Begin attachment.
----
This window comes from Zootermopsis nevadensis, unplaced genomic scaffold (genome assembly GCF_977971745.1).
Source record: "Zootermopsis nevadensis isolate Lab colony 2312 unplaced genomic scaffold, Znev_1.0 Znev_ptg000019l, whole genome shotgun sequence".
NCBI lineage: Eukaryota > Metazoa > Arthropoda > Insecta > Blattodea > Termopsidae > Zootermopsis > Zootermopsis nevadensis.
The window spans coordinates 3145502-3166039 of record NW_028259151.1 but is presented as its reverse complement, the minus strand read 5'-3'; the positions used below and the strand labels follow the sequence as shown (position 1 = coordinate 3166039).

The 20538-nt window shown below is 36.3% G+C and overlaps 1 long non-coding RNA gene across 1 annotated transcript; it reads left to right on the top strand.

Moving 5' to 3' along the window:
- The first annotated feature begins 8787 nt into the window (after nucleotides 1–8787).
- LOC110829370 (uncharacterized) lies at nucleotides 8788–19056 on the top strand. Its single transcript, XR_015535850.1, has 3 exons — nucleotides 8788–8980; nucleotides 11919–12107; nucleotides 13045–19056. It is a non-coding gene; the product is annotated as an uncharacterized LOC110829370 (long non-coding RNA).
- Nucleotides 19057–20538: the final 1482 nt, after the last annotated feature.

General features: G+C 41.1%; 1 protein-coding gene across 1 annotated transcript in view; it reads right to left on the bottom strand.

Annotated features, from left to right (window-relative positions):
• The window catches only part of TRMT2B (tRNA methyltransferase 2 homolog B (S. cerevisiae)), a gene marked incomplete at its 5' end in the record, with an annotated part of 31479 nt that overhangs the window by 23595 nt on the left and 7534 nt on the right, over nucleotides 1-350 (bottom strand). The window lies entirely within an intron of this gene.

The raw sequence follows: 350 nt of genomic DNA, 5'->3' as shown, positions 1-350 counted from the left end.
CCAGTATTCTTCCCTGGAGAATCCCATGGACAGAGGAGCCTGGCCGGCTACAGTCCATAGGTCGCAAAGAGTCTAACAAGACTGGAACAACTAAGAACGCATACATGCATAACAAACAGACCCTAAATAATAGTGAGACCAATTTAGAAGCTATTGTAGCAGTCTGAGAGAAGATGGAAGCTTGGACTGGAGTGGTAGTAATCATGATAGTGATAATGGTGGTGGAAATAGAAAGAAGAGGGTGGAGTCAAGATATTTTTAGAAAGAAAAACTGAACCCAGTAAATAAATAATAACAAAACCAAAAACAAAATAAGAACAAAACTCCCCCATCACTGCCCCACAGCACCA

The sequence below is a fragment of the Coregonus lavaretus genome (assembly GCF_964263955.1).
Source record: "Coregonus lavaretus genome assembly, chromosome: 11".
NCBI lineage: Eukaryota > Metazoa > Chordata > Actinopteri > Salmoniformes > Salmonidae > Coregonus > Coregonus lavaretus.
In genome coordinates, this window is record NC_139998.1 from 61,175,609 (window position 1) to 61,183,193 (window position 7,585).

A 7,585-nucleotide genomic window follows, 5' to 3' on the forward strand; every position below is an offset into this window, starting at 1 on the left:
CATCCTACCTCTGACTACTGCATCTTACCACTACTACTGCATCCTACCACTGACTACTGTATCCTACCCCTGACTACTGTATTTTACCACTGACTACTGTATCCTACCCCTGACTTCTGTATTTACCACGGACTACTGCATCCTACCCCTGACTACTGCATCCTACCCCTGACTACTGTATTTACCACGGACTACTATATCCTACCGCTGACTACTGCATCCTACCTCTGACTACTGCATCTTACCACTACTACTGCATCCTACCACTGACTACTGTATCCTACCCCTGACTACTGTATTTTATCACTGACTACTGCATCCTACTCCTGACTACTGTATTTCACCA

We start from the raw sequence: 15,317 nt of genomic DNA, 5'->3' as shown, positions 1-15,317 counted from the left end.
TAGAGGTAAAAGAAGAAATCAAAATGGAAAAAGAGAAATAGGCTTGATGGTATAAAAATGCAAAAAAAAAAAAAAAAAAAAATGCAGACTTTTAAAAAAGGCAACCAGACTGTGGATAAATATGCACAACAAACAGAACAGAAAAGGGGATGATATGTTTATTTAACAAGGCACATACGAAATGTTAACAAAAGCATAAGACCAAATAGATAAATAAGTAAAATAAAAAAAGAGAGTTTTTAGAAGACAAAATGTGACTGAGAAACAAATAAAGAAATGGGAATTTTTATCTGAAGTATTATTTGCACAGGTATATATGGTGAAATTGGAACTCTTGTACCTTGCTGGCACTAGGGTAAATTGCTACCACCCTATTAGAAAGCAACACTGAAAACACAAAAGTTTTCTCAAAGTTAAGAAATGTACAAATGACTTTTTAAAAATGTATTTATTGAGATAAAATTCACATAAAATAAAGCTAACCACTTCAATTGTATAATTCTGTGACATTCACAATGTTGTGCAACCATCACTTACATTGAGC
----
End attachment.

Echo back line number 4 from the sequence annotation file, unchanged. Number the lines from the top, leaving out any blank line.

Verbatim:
The window spans coordinates 3145502-3166039 of record NW_028259151.1 but is presented as its reverse complement, the minus strand read 5'-3'; the positions used below and the strand labels follow the sequence as shown (position 1 = coordinate 3166039).